Soon after being ordered to show cause, Plaintiff filed returns of service evidencing successful service of process on three of the five individual defendants: Debra Heckler, Jay Ballard, and Janet Hamilton. These three defendants have now entered their appearances in this matter. Additionally, in a recent motion for extension of time (discussed below), Cindy Hoss acknowledges recent service (ECF No. 59). However, one individual defendant-Kathy Sanchez-has yet to be successfully served and has not voluntarily appeared.

         Plaintiff's first written Response to the Show Cause Order (ECF No. 50) notes he contracted with his mother to serve the summons. Although his argument is difficult to follow, it appears he claims because the individual defendants were acting as employees of the college when they allegedly violated his rights, and are currently employees, he should be able to serve the individual defendants at the college under “the master is servant clause.” (Resp., ECF No. 50, at 4.) Additionally, he seems to believe that, because he notified the president of HCC, all defendants are (or should be) aware of the claims against them (Id., at 12). Despite these beliefs, he acknowledges the Court's orders requiring him to serve the individuals at their home under K.S.A. §§ 60-303, 304(a). (Id., at 14.) He contends he “had Kathy Sanchez summons refused and returned to [him].” He argues, “[s]ince the individuals refused to be served at home that means the summons [sic] to their jobs was valid.” (Id.) He also appears frustrated that the defense intentionally failed to sign and return the Waiver of Service of Summons form sent to the HCC President's office over two months ago, and mistakenly believes he cannot comply with the Court's order to serve all defendants until the waiver is returned to him. (Id. at 17.)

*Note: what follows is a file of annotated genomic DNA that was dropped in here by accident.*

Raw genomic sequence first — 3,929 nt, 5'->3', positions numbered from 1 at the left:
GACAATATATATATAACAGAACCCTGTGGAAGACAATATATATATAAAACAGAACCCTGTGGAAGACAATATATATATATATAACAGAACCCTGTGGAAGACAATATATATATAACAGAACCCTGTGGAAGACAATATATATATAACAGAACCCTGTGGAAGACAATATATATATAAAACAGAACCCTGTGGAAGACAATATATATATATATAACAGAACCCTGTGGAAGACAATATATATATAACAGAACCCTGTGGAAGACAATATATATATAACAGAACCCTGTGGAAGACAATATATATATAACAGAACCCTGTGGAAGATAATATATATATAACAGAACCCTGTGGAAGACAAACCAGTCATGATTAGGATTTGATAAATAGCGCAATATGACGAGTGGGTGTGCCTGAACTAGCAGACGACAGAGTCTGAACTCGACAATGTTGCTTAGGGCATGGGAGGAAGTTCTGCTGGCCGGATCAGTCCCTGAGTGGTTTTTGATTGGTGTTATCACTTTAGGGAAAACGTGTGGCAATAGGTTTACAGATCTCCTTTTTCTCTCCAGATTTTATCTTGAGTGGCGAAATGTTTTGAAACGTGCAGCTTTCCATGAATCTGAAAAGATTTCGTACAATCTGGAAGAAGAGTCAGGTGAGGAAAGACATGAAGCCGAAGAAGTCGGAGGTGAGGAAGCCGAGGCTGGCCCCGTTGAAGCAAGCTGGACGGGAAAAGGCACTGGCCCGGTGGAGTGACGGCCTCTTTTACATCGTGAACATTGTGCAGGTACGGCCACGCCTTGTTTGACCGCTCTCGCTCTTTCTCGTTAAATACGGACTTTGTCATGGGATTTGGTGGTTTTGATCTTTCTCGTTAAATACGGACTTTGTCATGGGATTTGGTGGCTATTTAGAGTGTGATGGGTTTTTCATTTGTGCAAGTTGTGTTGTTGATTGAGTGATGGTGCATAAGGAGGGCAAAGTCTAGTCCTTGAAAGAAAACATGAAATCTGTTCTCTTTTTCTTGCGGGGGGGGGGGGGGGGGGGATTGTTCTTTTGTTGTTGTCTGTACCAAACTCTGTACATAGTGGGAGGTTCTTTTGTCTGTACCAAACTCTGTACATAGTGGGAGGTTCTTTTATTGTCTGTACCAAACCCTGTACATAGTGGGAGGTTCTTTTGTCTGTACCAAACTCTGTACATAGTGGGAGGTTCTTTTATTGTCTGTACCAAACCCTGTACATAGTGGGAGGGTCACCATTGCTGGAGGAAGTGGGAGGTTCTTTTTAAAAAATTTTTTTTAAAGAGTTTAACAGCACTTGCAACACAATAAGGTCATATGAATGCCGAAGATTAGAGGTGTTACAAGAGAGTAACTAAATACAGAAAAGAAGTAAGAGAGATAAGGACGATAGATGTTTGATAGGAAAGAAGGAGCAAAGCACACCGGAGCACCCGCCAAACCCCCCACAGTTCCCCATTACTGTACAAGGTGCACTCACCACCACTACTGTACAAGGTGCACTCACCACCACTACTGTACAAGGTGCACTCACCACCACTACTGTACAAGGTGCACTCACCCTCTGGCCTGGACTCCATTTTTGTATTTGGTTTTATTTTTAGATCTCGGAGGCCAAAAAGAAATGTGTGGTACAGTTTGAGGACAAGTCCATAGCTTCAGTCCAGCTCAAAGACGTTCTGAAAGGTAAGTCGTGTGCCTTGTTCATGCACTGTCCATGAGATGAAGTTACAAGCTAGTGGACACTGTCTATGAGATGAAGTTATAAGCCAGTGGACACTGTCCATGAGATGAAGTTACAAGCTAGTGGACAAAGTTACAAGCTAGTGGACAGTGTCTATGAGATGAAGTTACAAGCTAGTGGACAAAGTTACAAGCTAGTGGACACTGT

The record clearly reflects Plaintiff's attempts to serve Ms. Sanchez by certified mail. He includes his certified mail tracking slips (ECF No. 50, at 20) and claims Ms. Sanchez either failed or refused to sign for the certified mail. The return filed by Plaintiff (ECF No. 49) shows a summons was sent by certified mail to what appears to be a residential address. The return also states the summons was “sent to [her] place of business [at] Hutchinson Community College as well as [her] residence.” (ECF No. 49, at 1). The mailing was “ Received returned un-opened - [Return To Sender], [Not At This Address].” (Id.)